USCIS Confirms Elimination of “Blank Space Criteria”
During your lifetime, you have probably had to fill out a lot of forms. There are forms when going to the doctor's office, applying for school, or applying for a loan. We encounter forms for many important and not-so-important tasks in life.
In filling out so many forms, did you ever think about whether you needed to make sure and fill out every single box? What if the information in the box was clearly not applicable to your situation?
Well, in October 2019, the United States Citizenship and Immigration Services (USCIS) decided that it was necessary for applicants to fill out every single space on U.S. immigration forms, even if those spaces were inapplicable to the applicant’s situation. The consequences for not completing every space could be rejection of the application. This came to be known as the “Blank Space Criteria” or “Blank Space Rule.”
In this article, we will discuss the blank space rule and, more importantly, the fact that USCIS changed course, and reversed itself on April 1, 2021.
We are Ashoori Law, led by Michael Ashoori, a U.S. immigration lawyer based in Los Angeles, California. At our law firm we work with clients from all over the world, and we regularly post articles and videos to make sure that you are up to date with the latest immigration news. If, after reading this article, you have more questions, then we invite you to contact us at Ashoori Law. Feel free to call us at +1-818-741-1117 or you may schedule a free consultation by clicking this link.
What is the Blank Space Rule Anyway?
Prior to October 2019, immigration application forms were only rejected if the applicant left required spaces blank, failed to respond to questions related to filing requirements, or omitted any required initial evidence with an application. However, in October 2019, USCIS decided to change the application rejection criteria.
Under this new blank space rule, USCIS began to reject immigration forms if the applicant left any blank spaces on the form. The first three forms for which USCIS implemented the blank space rule were Form I-589, Application for Asylum and for Withholding of Removal; Form I-612, Application for Waiver of the Foreign Residence Requirement; and Form I-918, Petition for U Nonimmigrant Status (victim of criminal activity).
Sadly, the new rule resulted in many applications getting rejected out of hand because spaces were left blank, even if those spaces were clearly inapplicable to the applicant’s situation. USCIS even seemed to become particular about how applicants filled out the spaces that were inapplicable. In some cases, applicants who put the common letters “N/A” in the space to indicate “not applicable,” were also rejected.
Given the massive amount of frustration, delays, and unfairness that resulted from the October 2019 blank space rule, USCIS got sued. The National Immigration Litigation Alliance, Northwest Immigrant Rights Project, and the law firm of Van Der Hout LLP filed a lawsuit in a California District Court, in the case of Vangala v. USCIS. As a result of that lawsuit, USCIS agreed to put its controversial blank space rule on hold in late December 2020.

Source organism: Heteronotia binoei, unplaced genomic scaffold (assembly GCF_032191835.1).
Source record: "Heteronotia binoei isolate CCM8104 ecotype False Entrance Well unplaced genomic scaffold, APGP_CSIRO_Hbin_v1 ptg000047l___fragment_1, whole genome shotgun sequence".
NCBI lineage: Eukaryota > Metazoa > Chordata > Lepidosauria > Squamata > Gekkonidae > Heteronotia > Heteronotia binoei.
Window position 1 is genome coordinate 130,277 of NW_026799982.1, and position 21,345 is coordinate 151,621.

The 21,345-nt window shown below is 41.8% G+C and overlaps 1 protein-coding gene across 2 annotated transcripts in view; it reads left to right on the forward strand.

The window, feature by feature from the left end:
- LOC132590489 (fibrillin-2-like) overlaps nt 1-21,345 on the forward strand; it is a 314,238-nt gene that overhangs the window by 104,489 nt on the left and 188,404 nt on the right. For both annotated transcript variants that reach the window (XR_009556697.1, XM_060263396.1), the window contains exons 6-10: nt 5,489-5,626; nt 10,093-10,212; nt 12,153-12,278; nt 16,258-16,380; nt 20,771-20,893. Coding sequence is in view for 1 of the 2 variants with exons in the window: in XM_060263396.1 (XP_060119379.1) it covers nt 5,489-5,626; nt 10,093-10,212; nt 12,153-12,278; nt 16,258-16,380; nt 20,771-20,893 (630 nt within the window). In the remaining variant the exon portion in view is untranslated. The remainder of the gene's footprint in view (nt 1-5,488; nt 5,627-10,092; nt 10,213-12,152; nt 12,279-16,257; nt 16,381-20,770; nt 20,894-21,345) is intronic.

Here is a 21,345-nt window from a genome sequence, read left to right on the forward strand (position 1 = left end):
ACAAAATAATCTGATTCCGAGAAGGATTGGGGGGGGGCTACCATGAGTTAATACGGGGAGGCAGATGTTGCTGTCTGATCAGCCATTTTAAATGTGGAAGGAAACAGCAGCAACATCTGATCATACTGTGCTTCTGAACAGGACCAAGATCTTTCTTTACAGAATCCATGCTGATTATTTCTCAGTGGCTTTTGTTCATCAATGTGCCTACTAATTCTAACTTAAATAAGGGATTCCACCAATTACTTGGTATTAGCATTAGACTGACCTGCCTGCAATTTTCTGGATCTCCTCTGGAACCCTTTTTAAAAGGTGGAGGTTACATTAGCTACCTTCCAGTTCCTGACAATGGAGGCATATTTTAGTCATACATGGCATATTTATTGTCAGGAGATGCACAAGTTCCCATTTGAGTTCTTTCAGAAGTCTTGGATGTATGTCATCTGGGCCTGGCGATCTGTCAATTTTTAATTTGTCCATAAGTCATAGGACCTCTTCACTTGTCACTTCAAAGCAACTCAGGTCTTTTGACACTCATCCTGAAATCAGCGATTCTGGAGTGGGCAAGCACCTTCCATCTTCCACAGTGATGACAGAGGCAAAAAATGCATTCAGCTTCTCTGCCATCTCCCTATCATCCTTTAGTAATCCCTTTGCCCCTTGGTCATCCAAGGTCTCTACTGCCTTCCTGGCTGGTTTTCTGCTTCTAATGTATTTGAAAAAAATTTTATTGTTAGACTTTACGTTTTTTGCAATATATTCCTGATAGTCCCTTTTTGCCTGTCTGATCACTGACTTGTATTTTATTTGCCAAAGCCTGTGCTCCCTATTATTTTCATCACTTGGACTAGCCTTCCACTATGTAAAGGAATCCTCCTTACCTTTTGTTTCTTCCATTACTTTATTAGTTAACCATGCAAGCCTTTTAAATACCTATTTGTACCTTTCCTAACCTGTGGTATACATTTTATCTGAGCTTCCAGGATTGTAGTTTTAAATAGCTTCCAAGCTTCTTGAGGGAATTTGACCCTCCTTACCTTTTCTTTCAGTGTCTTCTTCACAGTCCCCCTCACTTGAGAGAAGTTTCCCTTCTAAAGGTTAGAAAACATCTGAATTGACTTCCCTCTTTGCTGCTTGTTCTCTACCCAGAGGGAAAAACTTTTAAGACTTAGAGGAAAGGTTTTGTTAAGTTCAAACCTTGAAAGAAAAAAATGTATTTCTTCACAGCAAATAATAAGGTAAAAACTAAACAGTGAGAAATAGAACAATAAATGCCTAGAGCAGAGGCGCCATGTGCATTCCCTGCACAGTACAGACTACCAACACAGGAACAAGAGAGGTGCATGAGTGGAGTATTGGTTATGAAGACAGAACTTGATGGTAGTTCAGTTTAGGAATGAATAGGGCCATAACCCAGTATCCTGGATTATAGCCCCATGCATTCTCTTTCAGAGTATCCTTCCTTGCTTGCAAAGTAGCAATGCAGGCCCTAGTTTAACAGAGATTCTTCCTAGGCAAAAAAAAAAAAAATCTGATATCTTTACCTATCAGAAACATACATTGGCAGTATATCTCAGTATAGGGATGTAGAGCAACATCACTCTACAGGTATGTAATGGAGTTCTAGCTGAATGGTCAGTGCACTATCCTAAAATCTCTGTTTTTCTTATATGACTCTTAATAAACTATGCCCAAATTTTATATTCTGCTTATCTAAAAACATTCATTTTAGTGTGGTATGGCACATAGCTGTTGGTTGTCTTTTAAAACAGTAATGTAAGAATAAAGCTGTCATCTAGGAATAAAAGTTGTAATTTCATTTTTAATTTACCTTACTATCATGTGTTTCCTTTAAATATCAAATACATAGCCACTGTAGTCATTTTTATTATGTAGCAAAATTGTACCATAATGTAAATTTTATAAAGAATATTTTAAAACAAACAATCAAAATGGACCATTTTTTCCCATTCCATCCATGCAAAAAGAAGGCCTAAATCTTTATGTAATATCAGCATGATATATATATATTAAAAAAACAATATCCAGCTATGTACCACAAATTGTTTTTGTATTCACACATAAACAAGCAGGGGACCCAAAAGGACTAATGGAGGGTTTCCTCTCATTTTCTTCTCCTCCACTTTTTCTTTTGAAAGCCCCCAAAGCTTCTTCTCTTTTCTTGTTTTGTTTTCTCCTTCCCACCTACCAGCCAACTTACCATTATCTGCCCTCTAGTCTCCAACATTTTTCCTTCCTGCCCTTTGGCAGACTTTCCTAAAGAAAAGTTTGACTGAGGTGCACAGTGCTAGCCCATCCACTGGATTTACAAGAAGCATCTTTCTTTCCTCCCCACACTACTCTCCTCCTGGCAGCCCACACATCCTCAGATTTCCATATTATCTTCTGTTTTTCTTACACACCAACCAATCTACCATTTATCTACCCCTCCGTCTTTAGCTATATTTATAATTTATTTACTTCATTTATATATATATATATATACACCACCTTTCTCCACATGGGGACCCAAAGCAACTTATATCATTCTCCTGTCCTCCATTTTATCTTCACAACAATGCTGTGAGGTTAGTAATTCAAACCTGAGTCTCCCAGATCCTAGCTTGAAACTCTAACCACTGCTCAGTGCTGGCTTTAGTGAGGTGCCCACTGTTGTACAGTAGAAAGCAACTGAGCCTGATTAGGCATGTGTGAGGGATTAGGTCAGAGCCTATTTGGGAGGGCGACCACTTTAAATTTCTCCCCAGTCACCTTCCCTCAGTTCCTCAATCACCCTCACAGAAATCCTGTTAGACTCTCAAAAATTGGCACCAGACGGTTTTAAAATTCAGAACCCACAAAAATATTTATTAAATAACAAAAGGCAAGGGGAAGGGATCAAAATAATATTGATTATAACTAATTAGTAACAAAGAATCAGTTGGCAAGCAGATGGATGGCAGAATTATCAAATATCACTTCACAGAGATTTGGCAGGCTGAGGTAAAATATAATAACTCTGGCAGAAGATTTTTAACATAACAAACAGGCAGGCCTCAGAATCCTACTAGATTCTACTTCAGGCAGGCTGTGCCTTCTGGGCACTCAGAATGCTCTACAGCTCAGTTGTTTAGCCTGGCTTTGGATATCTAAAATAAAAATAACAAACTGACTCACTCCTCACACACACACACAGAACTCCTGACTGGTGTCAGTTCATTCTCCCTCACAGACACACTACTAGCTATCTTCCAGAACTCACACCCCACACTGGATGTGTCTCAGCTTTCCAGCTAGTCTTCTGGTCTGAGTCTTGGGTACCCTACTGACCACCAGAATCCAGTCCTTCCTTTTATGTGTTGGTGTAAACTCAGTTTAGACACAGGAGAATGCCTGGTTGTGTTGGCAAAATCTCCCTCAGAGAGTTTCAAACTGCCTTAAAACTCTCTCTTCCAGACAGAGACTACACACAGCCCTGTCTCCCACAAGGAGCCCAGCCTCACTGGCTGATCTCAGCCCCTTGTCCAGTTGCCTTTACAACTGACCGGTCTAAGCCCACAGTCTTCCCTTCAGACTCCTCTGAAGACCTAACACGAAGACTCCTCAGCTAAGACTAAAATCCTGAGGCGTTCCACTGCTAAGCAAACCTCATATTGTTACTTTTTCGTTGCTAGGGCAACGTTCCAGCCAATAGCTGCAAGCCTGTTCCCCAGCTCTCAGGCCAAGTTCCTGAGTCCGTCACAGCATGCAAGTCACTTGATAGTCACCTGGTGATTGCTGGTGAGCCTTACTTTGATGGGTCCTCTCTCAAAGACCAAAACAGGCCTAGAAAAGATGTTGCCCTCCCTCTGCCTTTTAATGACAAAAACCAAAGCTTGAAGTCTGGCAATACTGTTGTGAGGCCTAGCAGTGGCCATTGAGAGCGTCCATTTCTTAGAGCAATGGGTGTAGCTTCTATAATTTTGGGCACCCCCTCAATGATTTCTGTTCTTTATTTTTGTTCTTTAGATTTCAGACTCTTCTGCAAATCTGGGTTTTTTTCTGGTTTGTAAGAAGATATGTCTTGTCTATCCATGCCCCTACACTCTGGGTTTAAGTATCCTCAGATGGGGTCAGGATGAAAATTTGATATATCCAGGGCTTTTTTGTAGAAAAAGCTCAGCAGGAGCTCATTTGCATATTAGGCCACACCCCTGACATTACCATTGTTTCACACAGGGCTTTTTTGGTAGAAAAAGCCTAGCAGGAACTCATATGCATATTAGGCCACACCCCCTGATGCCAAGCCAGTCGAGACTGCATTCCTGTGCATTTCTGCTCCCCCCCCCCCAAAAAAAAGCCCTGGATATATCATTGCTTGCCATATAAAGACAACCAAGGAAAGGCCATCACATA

The Biden Administration Eliminates the New Blank Space Rule Altogether
With the beginning of the Biden Administration came a flurry of changes to U.S. immigration policy. One of those changes related to the blank space rule. Indeed, on April 1, 2021, USCIS announced that it would be reverting back to its application rejection policy that existed prior to October 2019. This means that USCIS will no longer reject Form I-589, Form I-612, or Form I-918 if an applicant leaves a space on the application blank. This is a welcome change for immigration advocates, because the rule unfairly affected many humanitarian applicants.
Remember, though, USCIS may still reject your immigration application (or there may be processing delays) if you:
- Leave a required space blank;
- Fail to respond to questions related to filing requirements; or
- Omit any required initial evidence.
The blank space rule created many problems, particularly for those coming to the U.S. seeking asylum and/or fleeing their home countries because they were victims of criminal activity. The good news is that USCIS has now restored its old processes with regard to blank spaces on application forms.
My name is Michael Ashoori and I'm a U.S. immigration lawyer and the founder of Ashoori Law. As an immigration lawyer, I help families, professionals, investors, and entrepreneurs get visas, green cards, and citizenship to the United States. If you have any questions, feel free to schedule a free consultation by clicking this link.
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Michael Ashoori, Esq.
U.S. Immigration Lawyer
I’m a U.S. immigration lawyer and I help families, professionals, investors, and entrepreneurs get visas, green cards, and citizenship to the United States.
Since starting my law firm, I’ve helped hundreds of people from all over the world with their immigration needs. I’m very passionate, hard-working, and committed to my clients.
Got a question? Send me an email.